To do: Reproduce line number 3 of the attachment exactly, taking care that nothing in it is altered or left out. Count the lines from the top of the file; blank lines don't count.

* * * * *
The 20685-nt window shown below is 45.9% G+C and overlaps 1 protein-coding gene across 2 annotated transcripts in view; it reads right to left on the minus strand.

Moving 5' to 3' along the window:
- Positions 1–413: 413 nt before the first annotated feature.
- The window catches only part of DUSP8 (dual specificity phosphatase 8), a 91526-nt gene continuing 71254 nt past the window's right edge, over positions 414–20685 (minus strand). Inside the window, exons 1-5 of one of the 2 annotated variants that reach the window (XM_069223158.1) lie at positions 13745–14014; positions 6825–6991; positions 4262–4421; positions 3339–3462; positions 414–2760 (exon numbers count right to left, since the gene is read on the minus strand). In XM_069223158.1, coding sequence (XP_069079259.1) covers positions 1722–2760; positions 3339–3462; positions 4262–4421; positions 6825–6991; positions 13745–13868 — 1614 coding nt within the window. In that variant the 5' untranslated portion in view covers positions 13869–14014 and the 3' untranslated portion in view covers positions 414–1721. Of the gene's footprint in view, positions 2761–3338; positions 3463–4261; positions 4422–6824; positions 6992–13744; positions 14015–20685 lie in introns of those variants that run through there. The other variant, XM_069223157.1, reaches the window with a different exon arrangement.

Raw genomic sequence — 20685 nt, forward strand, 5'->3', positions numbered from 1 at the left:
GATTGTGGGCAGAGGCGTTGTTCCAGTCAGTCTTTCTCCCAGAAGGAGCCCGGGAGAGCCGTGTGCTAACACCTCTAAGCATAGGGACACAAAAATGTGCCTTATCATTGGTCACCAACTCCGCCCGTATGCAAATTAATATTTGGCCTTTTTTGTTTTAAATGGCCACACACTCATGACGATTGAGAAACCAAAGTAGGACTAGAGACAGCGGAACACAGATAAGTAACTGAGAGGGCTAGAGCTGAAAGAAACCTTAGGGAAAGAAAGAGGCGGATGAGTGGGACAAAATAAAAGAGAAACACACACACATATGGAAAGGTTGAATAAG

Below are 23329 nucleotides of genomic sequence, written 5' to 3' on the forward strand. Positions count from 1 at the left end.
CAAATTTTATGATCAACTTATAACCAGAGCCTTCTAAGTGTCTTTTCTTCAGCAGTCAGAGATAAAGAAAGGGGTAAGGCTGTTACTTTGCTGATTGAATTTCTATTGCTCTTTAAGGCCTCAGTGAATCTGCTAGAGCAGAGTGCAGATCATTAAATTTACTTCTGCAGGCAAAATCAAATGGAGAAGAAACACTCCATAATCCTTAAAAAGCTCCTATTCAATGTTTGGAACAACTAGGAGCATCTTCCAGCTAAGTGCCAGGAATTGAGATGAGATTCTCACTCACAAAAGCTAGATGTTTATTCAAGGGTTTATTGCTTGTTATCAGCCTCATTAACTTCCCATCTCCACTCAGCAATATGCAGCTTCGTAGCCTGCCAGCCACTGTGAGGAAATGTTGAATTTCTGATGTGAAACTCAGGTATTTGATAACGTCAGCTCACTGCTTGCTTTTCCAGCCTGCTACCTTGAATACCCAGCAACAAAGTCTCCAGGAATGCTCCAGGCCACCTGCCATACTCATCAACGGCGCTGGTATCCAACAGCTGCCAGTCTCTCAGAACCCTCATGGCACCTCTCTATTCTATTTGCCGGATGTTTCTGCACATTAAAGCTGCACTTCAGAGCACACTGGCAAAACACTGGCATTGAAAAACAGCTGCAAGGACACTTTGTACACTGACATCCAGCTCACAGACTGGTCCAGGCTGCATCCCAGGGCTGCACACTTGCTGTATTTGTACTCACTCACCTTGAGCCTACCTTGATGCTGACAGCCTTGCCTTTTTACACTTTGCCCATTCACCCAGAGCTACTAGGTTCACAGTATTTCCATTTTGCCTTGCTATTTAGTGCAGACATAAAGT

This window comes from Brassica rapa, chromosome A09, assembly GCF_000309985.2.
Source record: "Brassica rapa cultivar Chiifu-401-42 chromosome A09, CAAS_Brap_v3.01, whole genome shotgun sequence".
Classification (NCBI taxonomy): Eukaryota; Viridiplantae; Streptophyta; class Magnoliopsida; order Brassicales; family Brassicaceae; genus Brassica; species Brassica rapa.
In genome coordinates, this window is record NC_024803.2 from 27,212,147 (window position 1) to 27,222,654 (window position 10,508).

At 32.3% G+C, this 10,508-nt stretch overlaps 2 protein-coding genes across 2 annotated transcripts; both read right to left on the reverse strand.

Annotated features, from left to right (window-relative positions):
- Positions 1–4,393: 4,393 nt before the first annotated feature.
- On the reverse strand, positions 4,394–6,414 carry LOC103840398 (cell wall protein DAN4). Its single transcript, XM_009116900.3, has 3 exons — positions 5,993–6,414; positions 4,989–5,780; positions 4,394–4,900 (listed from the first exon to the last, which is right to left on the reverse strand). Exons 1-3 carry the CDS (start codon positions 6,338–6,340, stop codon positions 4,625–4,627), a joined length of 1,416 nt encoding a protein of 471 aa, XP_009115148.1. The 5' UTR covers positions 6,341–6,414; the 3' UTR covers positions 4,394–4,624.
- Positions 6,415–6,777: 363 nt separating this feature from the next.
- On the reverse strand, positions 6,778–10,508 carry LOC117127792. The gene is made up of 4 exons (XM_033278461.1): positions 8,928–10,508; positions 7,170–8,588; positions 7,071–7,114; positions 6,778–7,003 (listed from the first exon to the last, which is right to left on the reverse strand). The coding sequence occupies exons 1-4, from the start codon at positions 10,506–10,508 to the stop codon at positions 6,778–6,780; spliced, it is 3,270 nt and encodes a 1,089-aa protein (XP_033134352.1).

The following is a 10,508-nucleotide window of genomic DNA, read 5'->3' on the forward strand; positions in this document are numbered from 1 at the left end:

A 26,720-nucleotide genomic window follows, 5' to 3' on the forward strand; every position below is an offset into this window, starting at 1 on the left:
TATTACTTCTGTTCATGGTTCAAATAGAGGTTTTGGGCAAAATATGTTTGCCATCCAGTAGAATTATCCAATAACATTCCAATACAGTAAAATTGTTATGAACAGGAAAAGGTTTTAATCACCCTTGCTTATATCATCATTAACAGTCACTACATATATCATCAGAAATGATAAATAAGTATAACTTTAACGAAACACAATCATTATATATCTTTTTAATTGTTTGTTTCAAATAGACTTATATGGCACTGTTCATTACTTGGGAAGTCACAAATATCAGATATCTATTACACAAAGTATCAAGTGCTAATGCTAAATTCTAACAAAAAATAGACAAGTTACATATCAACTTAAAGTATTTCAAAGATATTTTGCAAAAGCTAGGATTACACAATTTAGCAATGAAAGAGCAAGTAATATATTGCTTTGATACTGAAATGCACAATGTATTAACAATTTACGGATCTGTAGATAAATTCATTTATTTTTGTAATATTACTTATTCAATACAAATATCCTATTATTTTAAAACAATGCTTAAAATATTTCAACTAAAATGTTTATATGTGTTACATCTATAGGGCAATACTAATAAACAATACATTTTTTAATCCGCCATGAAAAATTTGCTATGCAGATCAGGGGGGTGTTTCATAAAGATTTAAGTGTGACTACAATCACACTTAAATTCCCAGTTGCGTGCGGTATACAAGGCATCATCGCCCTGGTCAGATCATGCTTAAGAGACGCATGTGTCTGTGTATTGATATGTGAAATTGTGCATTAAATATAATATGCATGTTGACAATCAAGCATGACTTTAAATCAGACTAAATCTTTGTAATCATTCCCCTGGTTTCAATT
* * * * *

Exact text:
- Positions 1–413: 413 nt before the first annotated feature.